Poet-priest Malcolm Guite has become one of the most important Christian poets of our time. In this episode, Jonathan and Malcolm discuss the “salvaging of the mistakenly abased gift of imagination,” the vital distinction between what things are and what they are made of, how Malcolm inherited the gift of poetry from his mother, and the invention of writing as the gateway both to remembering and forgetting.
The Turnpike Troubadours, a (possibly defunct?) country band, have a song called “Unrung” in which the narrator admonishes an older friend about a relationship with a much younger woman. The song begins,
I could tell you she’s a bad idea,
For all the good it would do.
You’ve got a Chevrolet as old as her–
Hell, you bought it new.
I want to look at those four lines for a minute in order to point out a few things about the use of concrete specifics, both in storytelling and in persuasive writing.
Good persuasive writing typically moves from claims (or opinions) to facts. It is helpful to know the difference, especially in a cultural climate that seems to be post-factual. Some things actually are verifiable facts whether you like them or not–also, whether you wish to believe them or not. Not everything is an opinion. It seems bizarre to be living in a world where one has to point these things out, but there we are.Read More
Scott James is a pediatric physician and author of Where Is Wisdom? A Treasure Hunt Through God’s Wondrous World, Inspired by Job 28.
In this episode, Jonathan and Scott discuss the practical complexity of applying wisdom, the role of empathy in good reading, the instructive power of story for life’s moral questions, and grace as God’s surprise ending.
This week, Jonathan Rogers talks with Laura Fabrycky, author of Keys to Bonhoeffer’s Haus: Exploring the World and Wisdom of Dietrich Bonhoeffer.
They discuss the multiple competing narratives of Dietrich Bonhoeffer, the centrality of place in the stories of our lives, and connections between writing and civic housekeeping.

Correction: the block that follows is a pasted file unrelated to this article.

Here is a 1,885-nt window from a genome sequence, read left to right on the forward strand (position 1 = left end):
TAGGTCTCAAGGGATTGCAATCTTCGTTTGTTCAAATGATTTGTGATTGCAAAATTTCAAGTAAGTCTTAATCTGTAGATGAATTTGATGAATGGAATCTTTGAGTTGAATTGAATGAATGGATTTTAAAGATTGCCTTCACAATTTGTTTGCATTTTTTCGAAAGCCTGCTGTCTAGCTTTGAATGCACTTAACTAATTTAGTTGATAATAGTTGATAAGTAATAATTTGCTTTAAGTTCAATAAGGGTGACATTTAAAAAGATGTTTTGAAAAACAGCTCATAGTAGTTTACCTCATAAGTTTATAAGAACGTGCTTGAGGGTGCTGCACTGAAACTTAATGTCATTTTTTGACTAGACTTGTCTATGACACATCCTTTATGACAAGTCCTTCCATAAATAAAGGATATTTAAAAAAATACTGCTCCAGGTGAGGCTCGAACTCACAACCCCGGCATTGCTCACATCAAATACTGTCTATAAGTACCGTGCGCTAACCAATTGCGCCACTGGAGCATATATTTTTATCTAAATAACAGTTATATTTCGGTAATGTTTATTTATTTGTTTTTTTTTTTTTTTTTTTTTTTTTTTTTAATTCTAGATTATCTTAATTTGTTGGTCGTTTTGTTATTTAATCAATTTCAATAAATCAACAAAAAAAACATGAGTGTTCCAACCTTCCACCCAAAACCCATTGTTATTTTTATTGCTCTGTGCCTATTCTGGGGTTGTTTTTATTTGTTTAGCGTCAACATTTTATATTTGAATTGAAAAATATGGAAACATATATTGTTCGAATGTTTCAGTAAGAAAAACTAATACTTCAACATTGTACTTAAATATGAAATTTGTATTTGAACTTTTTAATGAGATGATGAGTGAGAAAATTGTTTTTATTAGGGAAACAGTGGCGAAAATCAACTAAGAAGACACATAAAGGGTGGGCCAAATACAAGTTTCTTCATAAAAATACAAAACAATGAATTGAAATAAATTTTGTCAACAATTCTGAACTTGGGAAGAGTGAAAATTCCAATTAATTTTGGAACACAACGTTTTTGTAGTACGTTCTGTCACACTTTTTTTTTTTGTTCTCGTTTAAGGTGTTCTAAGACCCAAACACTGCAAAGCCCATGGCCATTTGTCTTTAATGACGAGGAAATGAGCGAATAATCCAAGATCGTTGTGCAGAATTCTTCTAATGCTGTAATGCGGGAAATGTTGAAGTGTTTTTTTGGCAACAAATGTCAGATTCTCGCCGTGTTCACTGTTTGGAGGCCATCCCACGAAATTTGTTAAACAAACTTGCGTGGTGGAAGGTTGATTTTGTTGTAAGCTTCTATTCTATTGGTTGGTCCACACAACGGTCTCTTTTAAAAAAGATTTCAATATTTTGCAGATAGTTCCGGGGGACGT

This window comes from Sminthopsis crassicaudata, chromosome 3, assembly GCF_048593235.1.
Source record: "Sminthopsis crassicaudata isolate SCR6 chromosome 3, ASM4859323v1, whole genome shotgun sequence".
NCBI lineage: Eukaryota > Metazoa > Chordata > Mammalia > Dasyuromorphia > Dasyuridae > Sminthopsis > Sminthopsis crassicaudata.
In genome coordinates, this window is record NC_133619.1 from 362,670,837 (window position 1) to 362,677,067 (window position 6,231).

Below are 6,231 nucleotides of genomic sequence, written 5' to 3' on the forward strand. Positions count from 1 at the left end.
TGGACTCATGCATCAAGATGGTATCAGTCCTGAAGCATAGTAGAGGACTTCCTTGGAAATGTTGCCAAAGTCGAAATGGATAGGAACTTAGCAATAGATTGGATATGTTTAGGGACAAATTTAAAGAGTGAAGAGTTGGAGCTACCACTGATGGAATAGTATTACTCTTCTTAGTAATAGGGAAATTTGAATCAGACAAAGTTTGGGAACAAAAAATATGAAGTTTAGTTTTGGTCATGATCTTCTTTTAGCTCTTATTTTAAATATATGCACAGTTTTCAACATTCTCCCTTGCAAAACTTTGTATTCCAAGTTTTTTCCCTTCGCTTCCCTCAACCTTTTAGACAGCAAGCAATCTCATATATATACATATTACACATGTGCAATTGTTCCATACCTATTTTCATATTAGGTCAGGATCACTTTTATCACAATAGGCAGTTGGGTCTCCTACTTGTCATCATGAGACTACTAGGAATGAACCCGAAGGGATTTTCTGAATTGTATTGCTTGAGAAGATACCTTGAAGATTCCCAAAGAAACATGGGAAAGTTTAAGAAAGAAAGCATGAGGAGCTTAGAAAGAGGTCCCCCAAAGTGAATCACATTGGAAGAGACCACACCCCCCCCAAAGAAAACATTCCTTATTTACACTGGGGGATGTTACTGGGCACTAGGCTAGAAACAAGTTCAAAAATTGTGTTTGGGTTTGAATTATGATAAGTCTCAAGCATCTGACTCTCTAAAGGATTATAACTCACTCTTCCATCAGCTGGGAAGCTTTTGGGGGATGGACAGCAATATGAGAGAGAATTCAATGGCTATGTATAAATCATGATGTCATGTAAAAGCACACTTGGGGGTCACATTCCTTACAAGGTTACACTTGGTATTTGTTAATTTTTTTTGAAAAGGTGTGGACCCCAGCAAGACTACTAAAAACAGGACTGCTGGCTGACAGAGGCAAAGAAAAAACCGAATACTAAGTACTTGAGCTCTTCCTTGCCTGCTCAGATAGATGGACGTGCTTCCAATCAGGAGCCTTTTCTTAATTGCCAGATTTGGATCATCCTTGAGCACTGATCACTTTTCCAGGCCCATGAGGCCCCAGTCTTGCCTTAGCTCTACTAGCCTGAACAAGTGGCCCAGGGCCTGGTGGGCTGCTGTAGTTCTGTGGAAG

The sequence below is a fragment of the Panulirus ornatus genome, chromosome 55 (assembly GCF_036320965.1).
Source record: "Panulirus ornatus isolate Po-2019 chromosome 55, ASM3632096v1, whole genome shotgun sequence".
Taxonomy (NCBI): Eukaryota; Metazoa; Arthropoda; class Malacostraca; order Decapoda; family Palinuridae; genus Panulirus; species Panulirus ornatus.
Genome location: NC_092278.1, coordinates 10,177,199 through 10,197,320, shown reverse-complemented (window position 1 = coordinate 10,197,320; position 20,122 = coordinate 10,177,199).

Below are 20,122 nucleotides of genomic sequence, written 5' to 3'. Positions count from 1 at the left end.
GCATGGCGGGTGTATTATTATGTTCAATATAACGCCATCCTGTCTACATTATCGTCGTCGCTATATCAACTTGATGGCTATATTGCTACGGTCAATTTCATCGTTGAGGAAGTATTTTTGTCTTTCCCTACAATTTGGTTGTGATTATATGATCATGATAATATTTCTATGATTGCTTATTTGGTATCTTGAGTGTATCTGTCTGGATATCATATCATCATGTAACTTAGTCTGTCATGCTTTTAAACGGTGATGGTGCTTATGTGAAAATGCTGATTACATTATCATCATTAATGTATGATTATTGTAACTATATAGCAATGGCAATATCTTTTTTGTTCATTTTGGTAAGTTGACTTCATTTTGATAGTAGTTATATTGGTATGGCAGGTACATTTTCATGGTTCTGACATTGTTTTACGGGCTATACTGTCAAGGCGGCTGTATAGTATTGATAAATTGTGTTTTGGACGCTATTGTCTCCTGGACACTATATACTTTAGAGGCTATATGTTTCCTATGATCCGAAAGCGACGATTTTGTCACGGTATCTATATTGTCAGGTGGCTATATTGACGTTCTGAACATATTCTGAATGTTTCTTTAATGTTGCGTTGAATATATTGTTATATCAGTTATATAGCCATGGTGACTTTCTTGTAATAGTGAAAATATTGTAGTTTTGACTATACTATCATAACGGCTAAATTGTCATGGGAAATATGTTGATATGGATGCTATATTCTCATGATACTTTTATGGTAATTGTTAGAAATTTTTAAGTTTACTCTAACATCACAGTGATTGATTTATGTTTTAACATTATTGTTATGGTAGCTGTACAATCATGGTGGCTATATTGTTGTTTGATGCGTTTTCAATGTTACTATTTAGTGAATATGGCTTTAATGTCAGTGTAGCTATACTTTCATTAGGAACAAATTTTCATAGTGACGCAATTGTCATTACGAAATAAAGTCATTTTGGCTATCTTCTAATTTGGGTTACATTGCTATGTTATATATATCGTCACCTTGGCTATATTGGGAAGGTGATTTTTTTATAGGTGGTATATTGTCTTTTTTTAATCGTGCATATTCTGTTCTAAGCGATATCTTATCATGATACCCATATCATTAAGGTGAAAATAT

Ned Bustard is a graphic designer, illustrator, author, and printmaker from Lancaster County, Pennsylvania. In this episode, Jonathan and Ned discuss the fraught topic of success in art, the clarifying effect of working for one’s community, and how he and his wife, Leslie, have planted seeds in their hometown.
At the Rogers house we’ve been working on a big thousand-piece puzzle. If you’ve done a big puzzle, you know how this goes: you round up all the edge pieces, and put them together, and then you have a frame to work in. You go from “This is altogether bewildering” to “Okay–maybe we can do this after all.”
I have heard it said that the most important part of a picture is the frame. The frame says, “Yes, there’s a whole world out there. It’s more than you or I can handle. So let’s handle this right here.” The edges of the canvas allow the artist to focus, to tend to his business. Artists have a reputation for dreaminess, expansiveness. But art starts with limitation. Art (like every other tangible good in the world) starts when you leave limitless potentiality behind and say, “I could do a billion different things. But right now, I’m going to do this one thing.”Read More
Jeremy Casella is a singer-songwriter in Nashville. In this episode, Jonathan and Jeremy discuss songwriting as a means of processing life, the abiding value of failure, and the centrality of truth-telling.
Trillia Newbell is the author of several books including United: Captured by God’s Vision for Diversity, and, most recently, Sacred Endurance: Finding Grace and Strength for a Lasting Faith. She is a former journalist and currently the Director of Community Outreach for the Ethics and Religious Liberty Commission for the Southern Baptist Convention. Jonathan and Trillia discuss the role of endurance in a writer’s life, the importance of being realistic about what it means to do the work, and writing as bearing witness to reality rather than inventing it.